Anthony Kapfer is a comedian, cartoonist and musician. He grew up reading and loving Gary Larson’s comic “The Far Side.” “I liked its attitude,” Kapfer said of his earliest cartoon and comedy influence. “It was the closest thing you could get to punk rock in the newspaper on a Sunday morning.” Kapfer will be in town for one night only, performing at Kaiju this Tuesday.
LEO: Will this be your first time coming through Louisville?
Anthony Kapfer: I played there a few years ago. You all are all about the bars, and everybody drinks bourbon there. Being from New York, I like that your bars are open as late as ours. I haven’t really been drinking much on this tour, but I think I’m going to have to get ready for Louisville.
Are you one of those who believes that all comedians had bad childhoods?
I don’t think you have to, but it doesn’t hurt. I don’t think it’s really about childhood. You just have to have endured a certain amount of pain. Adequately damaged, ya’ know? And if you live long enough, you will be. Everybody experiences a little bit of pain, right? That’s life. You have to be able to tap into it, or you’ll never understand what comedy is. If you’ve had it too good, you won’t be able to connect with the rest of us.
I sense a lot of Mitch Hedberg in your humor. Who were your early influences?
I grew up with music. My mom was really into bands like The Ramones and The B-52’s, and stuff like that. The first band that really felt like mine was Nirvana. I was also really into bands like Weezer and Green Day. Comedy, yeah, Mitch Hedberg was a huge influence on me. George Carlin was probably my biggest influence, though. And ‘The Far Side’ comics. Even as a kid, even before being a musician, I wanted to be a cartoonist. I wanted to be Gary Larson. It was brilliant — the whole joke was contained in one panel. They seemed cooler than ‘Marmaduke’ or ‘Garfield.’ ‘The Far Side’ seemed more sarcastic, somehow edgier. There was some kind of subversive nature to it. I liked its attitude. It was the closest thing you could get to punk rock in the newspaper on a Sunday morning.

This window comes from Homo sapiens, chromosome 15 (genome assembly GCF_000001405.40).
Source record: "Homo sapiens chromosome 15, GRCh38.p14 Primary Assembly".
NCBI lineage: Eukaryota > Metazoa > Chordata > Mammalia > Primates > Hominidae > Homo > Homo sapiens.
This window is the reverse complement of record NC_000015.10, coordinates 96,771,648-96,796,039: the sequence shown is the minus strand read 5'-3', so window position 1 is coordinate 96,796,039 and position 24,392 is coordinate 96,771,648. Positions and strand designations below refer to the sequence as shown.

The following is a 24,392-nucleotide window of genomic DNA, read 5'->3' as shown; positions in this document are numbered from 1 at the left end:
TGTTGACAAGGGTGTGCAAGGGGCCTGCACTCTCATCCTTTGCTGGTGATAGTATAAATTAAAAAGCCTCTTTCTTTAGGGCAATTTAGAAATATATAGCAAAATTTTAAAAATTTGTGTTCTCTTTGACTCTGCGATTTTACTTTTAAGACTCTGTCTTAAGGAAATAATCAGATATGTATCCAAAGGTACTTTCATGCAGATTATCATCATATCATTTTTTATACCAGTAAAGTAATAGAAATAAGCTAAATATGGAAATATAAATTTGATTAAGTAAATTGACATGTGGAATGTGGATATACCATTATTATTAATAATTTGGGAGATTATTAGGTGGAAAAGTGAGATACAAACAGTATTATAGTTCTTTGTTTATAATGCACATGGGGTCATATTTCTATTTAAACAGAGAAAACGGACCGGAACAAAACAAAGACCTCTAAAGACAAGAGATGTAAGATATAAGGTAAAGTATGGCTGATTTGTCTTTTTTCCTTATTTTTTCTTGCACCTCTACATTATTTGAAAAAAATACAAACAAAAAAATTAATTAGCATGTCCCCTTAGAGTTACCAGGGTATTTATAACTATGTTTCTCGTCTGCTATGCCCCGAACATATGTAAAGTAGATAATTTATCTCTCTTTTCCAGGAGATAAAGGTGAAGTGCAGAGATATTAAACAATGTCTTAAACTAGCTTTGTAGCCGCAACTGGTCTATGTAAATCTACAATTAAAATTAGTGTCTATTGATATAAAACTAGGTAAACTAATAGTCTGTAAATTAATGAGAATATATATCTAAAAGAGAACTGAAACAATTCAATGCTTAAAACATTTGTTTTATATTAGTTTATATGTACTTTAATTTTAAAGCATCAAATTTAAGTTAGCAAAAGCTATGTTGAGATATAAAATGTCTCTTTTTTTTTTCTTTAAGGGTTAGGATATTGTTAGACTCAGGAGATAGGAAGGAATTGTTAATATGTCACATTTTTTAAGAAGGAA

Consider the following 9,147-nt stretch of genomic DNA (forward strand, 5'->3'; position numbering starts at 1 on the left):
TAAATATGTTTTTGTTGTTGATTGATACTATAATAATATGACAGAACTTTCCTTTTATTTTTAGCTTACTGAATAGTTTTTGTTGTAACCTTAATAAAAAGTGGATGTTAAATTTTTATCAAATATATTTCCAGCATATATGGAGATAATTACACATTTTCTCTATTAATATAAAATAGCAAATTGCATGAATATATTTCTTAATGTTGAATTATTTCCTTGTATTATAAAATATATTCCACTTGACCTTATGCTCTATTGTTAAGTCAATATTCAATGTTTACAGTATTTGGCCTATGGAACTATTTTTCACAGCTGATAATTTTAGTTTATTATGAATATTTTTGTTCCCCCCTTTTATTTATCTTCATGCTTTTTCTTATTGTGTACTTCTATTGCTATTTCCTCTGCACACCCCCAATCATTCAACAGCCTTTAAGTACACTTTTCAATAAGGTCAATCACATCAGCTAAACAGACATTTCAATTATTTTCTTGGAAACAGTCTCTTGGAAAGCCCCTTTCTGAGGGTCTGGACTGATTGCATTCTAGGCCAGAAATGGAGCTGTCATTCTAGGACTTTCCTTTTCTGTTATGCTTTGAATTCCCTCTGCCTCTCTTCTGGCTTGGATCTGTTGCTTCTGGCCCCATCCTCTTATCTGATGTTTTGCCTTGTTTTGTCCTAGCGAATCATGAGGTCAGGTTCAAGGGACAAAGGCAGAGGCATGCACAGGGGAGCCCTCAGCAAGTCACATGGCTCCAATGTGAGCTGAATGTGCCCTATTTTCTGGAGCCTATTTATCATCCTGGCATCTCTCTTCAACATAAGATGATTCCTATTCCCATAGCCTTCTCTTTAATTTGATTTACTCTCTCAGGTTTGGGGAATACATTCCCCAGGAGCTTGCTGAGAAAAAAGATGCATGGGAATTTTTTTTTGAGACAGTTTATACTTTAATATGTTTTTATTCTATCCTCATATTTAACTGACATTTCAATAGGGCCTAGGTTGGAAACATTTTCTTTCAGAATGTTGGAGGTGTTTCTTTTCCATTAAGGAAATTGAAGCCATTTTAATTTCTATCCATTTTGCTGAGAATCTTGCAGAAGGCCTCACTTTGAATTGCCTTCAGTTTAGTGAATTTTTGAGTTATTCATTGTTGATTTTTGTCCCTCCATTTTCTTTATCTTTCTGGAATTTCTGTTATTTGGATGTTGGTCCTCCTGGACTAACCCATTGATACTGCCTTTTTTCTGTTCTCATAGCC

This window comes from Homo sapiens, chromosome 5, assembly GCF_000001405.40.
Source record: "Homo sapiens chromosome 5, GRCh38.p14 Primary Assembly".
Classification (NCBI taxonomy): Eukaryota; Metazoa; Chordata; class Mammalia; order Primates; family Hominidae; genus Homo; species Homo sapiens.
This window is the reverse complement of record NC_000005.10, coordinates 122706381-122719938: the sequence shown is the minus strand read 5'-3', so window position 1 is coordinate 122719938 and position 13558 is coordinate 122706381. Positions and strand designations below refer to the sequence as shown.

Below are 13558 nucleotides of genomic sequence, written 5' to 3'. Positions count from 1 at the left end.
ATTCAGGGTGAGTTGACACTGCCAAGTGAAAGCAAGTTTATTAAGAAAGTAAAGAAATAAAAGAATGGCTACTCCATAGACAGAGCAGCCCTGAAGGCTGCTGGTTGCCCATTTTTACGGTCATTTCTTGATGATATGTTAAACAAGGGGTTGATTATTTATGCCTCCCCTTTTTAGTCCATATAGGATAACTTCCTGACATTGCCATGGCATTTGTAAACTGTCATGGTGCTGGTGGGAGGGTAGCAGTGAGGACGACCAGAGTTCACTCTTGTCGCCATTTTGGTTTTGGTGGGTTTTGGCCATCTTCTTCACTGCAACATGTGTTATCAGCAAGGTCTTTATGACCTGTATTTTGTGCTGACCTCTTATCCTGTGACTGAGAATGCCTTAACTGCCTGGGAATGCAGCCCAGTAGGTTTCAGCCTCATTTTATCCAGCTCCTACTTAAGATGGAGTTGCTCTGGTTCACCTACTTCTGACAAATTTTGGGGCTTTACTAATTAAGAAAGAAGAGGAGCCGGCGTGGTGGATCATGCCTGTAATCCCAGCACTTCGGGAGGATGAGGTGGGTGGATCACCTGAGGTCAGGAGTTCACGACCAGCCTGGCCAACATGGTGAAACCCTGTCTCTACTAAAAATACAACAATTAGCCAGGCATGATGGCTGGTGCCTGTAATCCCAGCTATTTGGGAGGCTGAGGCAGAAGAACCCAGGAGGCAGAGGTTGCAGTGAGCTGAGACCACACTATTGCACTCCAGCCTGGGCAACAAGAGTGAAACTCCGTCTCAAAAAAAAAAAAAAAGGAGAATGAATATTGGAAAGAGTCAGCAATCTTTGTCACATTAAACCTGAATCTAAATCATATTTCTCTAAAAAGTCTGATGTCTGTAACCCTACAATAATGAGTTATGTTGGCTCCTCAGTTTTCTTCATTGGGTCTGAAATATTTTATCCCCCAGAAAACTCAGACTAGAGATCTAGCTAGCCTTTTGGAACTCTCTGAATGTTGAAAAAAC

Politics are so unavoidable right now. As a comic, is it even fun to joke about anymore?
No, it’s not really fun. It’s not fun anymore. I don’t know that it ever really was fun, but it used to be more fun, or at least it was closer to fun before. It’s like everything I used to joke about two years ago is actually happening now. I said something about, ‘It will be a bad version of ‘Independence Day,’ and Trump will want to build a ceiling to keep the aliens out.’ That seemed ridiculous, and then he suggests Space Force. People don’t laugh at crazy ideas of Trump anymore, because they don’t seem impossible. There’s no hyperbole with him. And so much of it is so truly sad, there’s nowhere you can go with it to make it funny.
You’ve been on ‘Naked News’ before. Is it difficult to stay focused when you’re being interviewed by a beautiful nude woman?
It’s a little weird. I made it a point to just look past her. I didn’t know what to do, and I look really uncomfortable and awkward. I’ve done it a couple of times, it’s fun. They’re really nice — I just don’t know if I’m right for that show. I end up sitting there, uncomfortable. I did a thing where I stripped down and proposed to the interviewer. At the end I took off my shirt — there was a ring taped to my chest, and I proposed. I was just trying to get in the spirit of the show, and they cut it out. Apparently, they wanted me to keep my clothes on. They were thinking, ‘Yeah, we’re going to lose subscribers if we let this happen.’